Alternatively, providing a job description that is too detailed can be just as risky. Detailed job descriptions can support a team member who files a wrongful termination suit if the detailed listing doesn’t accurately reflect what the team member was asked to do.
It is important to note, however, that job descriptions are not legally binding. Therefore, consider adding a statement to your job description such as ‘…and other duties as assigned.’ As long as those ‘other duty’ requests are reasonable, team members can be asked to perform other tasks…and should be expected to do them.
Additionally, supplying thorough job descriptions ensures that anyone applying to your position will be more likely to understand what your position entails, thus ideally helping you find candidates best suited for the position. Read more about finding quality candidates to improve your search.
CRAs: Read the Job Description Requirements Carefully
When reading a job description, it’s essential to read the job description requirements carefully in order to optimize your application for the position. There is important information stated in the job description requirements section that you should use to help tailor your resume. Said differently, if you meet those requirements, make sure your resume clearly reflects those capabilities. Make sure that you put your best foot forward when applying to positions by including your skills and experience that speak to the desired qualifications.
If hired for the position, you are committing to performing the duties outlined in the description. Therefore, it is critical to understand the expectations your hiring manager will have of you during your tenure with that organization. Additionally, maintaining a complete understanding of what is expected of you can help you determine if your manager is treating you fairly or not. It is important to note that the Hiring Manager can legally ask you to complete tasks not included in your job description. Still, if you are asked to do something you believe to be unfair, illegal, or unethical, you may want to seek professional counsel.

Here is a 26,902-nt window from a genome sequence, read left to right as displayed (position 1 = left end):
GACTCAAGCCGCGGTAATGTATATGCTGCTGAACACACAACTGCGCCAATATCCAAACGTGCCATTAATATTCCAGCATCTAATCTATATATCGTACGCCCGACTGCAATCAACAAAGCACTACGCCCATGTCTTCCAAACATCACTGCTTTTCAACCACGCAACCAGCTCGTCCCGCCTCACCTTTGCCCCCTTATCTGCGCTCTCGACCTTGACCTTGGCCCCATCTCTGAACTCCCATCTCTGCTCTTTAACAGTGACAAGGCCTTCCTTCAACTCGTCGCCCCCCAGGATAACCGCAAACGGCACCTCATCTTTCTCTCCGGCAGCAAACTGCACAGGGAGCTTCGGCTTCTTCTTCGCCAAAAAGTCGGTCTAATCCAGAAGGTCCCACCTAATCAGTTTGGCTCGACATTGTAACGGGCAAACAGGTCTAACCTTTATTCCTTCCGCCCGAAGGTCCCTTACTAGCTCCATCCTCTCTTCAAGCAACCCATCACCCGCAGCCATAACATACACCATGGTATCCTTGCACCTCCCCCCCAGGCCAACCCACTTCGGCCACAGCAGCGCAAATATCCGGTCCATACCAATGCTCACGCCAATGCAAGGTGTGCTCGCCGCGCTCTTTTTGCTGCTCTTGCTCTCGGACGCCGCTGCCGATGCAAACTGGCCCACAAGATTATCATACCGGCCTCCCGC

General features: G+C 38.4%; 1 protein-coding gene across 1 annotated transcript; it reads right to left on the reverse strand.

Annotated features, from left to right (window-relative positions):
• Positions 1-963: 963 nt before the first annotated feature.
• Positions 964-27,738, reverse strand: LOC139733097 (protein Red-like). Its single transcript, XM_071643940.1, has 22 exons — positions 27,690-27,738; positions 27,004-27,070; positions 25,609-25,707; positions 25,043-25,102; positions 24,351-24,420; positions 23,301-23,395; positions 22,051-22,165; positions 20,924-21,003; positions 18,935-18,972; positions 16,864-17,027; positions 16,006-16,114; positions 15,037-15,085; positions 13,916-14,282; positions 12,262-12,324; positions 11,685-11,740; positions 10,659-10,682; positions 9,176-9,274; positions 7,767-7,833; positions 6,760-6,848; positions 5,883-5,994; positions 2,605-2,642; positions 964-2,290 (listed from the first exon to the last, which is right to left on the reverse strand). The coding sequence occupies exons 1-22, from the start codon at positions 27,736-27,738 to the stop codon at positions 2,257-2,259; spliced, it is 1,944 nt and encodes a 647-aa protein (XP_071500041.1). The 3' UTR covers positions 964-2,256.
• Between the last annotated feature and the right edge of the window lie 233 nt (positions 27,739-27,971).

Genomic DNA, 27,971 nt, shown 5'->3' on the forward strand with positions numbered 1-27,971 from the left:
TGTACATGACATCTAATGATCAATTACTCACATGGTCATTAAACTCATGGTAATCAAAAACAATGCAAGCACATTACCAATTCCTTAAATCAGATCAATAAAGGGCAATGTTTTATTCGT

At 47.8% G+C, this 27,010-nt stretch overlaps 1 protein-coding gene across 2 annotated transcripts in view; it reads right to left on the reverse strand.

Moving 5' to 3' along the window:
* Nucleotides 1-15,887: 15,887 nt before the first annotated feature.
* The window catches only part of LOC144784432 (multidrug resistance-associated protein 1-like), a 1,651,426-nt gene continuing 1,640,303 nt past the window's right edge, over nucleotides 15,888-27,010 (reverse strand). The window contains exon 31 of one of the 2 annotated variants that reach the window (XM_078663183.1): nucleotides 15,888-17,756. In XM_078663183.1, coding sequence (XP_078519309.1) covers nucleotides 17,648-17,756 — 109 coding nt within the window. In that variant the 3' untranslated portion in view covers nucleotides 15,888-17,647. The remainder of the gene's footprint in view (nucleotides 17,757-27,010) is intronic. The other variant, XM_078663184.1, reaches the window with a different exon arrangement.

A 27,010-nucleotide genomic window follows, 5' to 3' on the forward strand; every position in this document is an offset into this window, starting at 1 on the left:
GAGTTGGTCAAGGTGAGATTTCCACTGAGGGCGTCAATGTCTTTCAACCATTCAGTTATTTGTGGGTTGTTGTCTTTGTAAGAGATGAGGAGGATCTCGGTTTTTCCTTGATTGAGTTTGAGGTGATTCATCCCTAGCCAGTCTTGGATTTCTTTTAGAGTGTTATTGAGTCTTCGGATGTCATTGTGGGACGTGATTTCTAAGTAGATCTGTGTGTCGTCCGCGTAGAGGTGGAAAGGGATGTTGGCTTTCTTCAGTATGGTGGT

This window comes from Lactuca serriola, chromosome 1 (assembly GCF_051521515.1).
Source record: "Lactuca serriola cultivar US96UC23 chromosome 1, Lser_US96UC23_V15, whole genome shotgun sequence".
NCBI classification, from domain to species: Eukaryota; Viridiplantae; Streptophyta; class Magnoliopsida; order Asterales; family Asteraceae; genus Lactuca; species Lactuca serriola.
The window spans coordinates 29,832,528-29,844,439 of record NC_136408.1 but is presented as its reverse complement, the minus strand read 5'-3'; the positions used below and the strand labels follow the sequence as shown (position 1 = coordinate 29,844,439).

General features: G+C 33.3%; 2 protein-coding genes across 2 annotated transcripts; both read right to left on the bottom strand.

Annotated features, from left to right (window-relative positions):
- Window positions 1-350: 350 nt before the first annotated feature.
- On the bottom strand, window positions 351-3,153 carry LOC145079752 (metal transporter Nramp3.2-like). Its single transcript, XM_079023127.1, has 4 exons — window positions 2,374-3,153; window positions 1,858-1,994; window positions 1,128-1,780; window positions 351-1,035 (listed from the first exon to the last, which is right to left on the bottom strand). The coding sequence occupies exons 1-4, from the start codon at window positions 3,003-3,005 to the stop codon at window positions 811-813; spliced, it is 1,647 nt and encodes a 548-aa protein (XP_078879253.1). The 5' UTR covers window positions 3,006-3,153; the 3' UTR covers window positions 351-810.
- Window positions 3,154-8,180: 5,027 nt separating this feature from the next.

A job description can also help discern the workplace culture for which the position was posted. Remember that the perfect job isn’t just the tasks and requirements. The company’s culture is critically important because team members are much more likely to enjoy where they work when their values are consistent with their peers.
And a final insight as to why reading the job description requirements carefully is important:
Yes! When you are awarded the interview, utilize the job description while preparing for that interview. A well-laid out job description will list the essential skills required for that position, thus giving you helpful insights regarding talking points on each job description requirement, responsibility, or task you’d like to emphasize. See our blog post on the topic if you need tips to improve your interviewing skills.
Find the Right Match With craresources
If you’re having trouble finding the right CRAs, or are anxious about properly advertising your positions, craresources is here to help. We partner with a wide range of professional CRAs throughout the country to assist our clients in finding the right research assistants and finding them quickly.
All of our clients work with a seasoned CRA Recruitment Executive and receive complimentary services such as job description assistance, competitive compensation benchmarking, and more. Contact us to see if craresources is right for you.